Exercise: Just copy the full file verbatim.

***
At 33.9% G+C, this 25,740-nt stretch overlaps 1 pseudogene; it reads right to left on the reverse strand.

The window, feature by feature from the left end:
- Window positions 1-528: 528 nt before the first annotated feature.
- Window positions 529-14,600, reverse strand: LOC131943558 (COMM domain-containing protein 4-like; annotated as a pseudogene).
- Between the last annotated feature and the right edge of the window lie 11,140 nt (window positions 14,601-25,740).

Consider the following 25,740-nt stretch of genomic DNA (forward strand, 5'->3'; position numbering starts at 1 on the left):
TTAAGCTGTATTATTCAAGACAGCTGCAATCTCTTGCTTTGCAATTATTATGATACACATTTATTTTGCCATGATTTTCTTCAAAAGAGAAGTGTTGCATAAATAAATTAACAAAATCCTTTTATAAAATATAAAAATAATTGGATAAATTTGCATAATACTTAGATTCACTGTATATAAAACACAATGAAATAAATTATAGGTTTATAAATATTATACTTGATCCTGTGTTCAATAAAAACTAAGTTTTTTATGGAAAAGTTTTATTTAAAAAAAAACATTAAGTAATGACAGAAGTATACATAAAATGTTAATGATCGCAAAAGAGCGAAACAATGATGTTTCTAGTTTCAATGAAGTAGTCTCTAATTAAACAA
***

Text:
At 33.9% G+C, this 25,740-nt stretch overlaps 1 pseudogene; it reads right to left on the reverse strand.

The window, feature by feature from the left end:
- Window positions 1-528: 528 nt before the first annotated feature.
- Window positions 529-14,600, reverse strand: LOC131943558 (COMM domain-containing protein 4-like; annotated as a pseudogene).
- Between the last annotated feature and the right edge of the window lie 11,140 nt (window positions 14,601-25,740).

Consider the following 25,740-nt stretch of genomic DNA (forward strand, 5'->3'; position numbering starts at 1 on the left):
TTAAGCTGTATTATTCAAGACAGCTGCAATCTCTTGCTTTGCAATTATTATGATACACATTTATTTTGCCATGATTTTCTTCAAAAGAGAAGTGTTGCATAAATAAATTAACAAAATCCTTTTATAAAATATAAAAATAATTGGATAAATTTGCATAATACTTAGATTCACTGTATATAAAACACAATGAAATAAATTATAGGTTTATAAATATTATACTTGATCCTGTGTTCAATAAAAACTAAGTTTTTTATGGAAAAGTTTTATTTAAAAAAAAACATTAAGTAATGACAGAAGTATACATAAAATGTTAATGATCGCAAAAGAGCGAAACAATGATGTTTCTAGTTTCAATGAAGTAGTCTCTAATTAAACAA